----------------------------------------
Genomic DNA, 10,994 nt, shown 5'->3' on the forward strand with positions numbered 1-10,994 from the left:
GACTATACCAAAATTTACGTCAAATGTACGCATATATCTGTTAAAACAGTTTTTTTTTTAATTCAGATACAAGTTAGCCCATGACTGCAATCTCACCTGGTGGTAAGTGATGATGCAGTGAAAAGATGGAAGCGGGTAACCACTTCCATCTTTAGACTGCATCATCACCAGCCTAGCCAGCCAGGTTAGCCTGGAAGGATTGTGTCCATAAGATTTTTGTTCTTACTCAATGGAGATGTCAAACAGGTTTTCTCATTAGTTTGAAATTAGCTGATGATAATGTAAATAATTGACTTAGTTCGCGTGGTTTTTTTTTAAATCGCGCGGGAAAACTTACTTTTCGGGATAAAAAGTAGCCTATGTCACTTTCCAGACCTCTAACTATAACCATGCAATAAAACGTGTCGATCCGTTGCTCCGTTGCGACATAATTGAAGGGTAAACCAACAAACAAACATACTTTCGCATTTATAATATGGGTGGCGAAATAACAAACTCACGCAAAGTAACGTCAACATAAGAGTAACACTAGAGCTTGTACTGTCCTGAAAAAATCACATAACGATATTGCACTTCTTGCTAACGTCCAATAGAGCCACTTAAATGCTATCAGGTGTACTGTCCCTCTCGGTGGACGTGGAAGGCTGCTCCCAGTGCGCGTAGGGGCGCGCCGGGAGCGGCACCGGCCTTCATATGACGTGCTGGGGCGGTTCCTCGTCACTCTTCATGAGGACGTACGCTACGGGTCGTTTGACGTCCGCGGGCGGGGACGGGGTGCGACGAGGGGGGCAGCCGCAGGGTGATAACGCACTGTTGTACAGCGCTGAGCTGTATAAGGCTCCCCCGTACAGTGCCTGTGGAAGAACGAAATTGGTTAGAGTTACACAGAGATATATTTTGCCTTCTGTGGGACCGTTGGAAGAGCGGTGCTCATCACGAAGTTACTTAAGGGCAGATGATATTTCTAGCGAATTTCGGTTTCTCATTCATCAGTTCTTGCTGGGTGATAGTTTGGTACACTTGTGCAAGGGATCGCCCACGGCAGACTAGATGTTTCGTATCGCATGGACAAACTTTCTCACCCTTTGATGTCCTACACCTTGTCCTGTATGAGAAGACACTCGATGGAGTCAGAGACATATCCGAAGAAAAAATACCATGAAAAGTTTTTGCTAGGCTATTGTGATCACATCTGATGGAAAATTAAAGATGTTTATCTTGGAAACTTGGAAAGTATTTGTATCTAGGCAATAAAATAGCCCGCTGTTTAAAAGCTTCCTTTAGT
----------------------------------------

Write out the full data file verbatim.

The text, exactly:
Genomic DNA, 10,994 nt, shown 5'->3' on the forward strand with positions numbered 1-10,994 from the left:
GACTATACCAAAATTTACGTCAAATGTACGCATATATCTGTTAAAACAGTTTTTTTTTTAATTCAGATACAAGTTAGCCCATGACTGCAATCTCACCTGGTGGTAAGTGATGATGCAGTGAAAAGATGGAAGCGGGTAACCACTTCCATCTTTAGACTGCATCATCACCAGCCTAGCCAGCCAGGTTAGCCTGGAAGGATTGTGTCCATAAGATTTTTGTTCTTACTCAATGGAGATGTCAAACAGGTTTTCTCATTAGTTTGAAATTAGCTGATGATAATGTAAATAATTGACTTAGTTCGCGTGGTTTTTTTTTAAATCGCGCGGGAAAACTTACTTTTCGGGATAAAAAGTAGCCTATGTCACTTTCCAGACCTCTAACTATAACCATGCAATAAAACGTGTCGATCCGTTGCTCCGTTGCGACATAATTGAAGGGTAAACCAACAAACAAACATACTTTCGCATTTATAATATGGGTGGCGAAATAACAAACTCACGCAAAGTAACGTCAACATAAGAGTAACACTAGAGCTTGTACTGTCCTGAAAAAATCACATAACGATATTGCACTTCTTGCTAACGTCCAATAGAGCCACTTAAATGCTATCAGGTGTACTGTCCCTCTCGGTGGACGTGGAAGGCTGCTCCCAGTGCGCGTAGGGGCGCGCCGGGAGCGGCACCGGCCTTCATATGACGTGCTGGGGCGGTTCCTCGTCACTCTTCATGAGGACGTACGCTACGGGTCGTTTGACGTCCGCGGGCGGGGACGGGGTGCGACGAGGGGGGCAGCCGCAGGGTGATAACGCACTGTTGTACAGCGCTGAGCTGTATAAGGCTCCCCCGTACAGTGCCTGTGGAAGAACGAAATTGGTTAGAGTTACACAGAGATATATTTTGCCTTCTGTGGGACCGTTGGAAGAGCGGTGCTCATCACGAAGTTACTTAAGGGCAGATGATATTTCTAGCGAATTTCGGTTTCTCATTCATCAGTTCTTGCTGGGTGATAGTTTGGTACACTTGTGCAAGGGATCGCCCACGGCAGACTAGATGTTTCGTATCGCATGGACAAACTTTCTCACCCTTTGATGTCCTACACCTTGTCCTGTATGAGAAGACACTCGATGGAGTCAGAGACATATCCGAAGAAAAAATACCATGAAAAGTTTTTGCTAGGCTATTGTGATCACATCTGATGGAAAATTAAAGATGTTTATCTTGGAAACTTGGAAAGTATTTGTATCTAGGCAATAAAATAGCCCGCTGTTTAAAAGCTTCCTTTAGT